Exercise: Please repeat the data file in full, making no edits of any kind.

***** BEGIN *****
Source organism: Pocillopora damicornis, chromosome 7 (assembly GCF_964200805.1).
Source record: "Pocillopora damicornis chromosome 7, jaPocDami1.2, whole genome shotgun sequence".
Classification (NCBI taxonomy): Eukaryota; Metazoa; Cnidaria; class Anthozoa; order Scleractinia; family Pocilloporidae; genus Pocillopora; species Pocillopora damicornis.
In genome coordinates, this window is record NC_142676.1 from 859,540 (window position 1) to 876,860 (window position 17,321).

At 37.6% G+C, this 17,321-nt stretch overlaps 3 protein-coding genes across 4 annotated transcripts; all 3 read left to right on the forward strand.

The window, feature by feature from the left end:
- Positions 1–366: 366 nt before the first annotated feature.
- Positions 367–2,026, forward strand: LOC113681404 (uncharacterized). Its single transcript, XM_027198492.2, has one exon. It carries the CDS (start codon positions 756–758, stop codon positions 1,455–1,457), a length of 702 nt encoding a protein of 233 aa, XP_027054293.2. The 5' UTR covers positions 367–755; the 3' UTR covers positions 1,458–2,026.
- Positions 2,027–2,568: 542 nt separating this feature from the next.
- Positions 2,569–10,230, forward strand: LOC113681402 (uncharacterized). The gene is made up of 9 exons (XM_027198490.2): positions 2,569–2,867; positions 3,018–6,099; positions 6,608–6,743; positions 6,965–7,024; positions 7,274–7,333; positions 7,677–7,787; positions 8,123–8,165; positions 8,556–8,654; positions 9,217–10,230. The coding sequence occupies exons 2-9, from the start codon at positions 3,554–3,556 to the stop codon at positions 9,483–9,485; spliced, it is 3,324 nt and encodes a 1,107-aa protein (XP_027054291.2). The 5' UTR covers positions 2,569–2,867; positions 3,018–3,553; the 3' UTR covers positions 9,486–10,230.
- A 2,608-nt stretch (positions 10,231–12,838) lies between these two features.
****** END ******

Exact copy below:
Source organism: Pocillopora damicornis, chromosome 7 (assembly GCF_964200805.1).
Source record: "Pocillopora damicornis chromosome 7, jaPocDami1.2, whole genome shotgun sequence".
Classification (NCBI taxonomy): Eukaryota; Metazoa; Cnidaria; class Anthozoa; order Scleractinia; family Pocilloporidae; genus Pocillopora; species Pocillopora damicornis.
In genome coordinates, this window is record NC_142676.1 from 859,540 (window position 1) to 876,860 (window position 17,321).

At 37.6% G+C, this 17,321-nt stretch overlaps 3 protein-coding genes across 4 annotated transcripts; all 3 read left to right on the forward strand.

The window, feature by feature from the left end:
- Positions 1–366: 366 nt before the first annotated feature.
- Positions 367–2,026, forward strand: LOC113681404 (uncharacterized). Its single transcript, XM_027198492.2, has one exon. It carries the CDS (start codon positions 756–758, stop codon positions 1,455–1,457), a length of 702 nt encoding a protein of 233 aa, XP_027054293.2. The 5' UTR covers positions 367–755; the 3' UTR covers positions 1,458–2,026.
- Positions 2,027–2,568: 542 nt separating this feature from the next.
- Positions 2,569–10,230, forward strand: LOC113681402 (uncharacterized). The gene is made up of 9 exons (XM_027198490.2): positions 2,569–2,867; positions 3,018–6,099; positions 6,608–6,743; positions 6,965–7,024; positions 7,274–7,333; positions 7,677–7,787; positions 8,123–8,165; positions 8,556–8,654; positions 9,217–10,230. The coding sequence occupies exons 2-9, from the start codon at positions 3,554–3,556 to the stop codon at positions 9,483–9,485; spliced, it is 3,324 nt and encodes a 1,107-aa protein (XP_027054291.2). The 5' UTR covers positions 2,569–2,867; positions 3,018–3,553; the 3' UTR covers positions 9,486–10,230.
- A 2,608-nt stretch (positions 10,231–12,838) lies between these two features.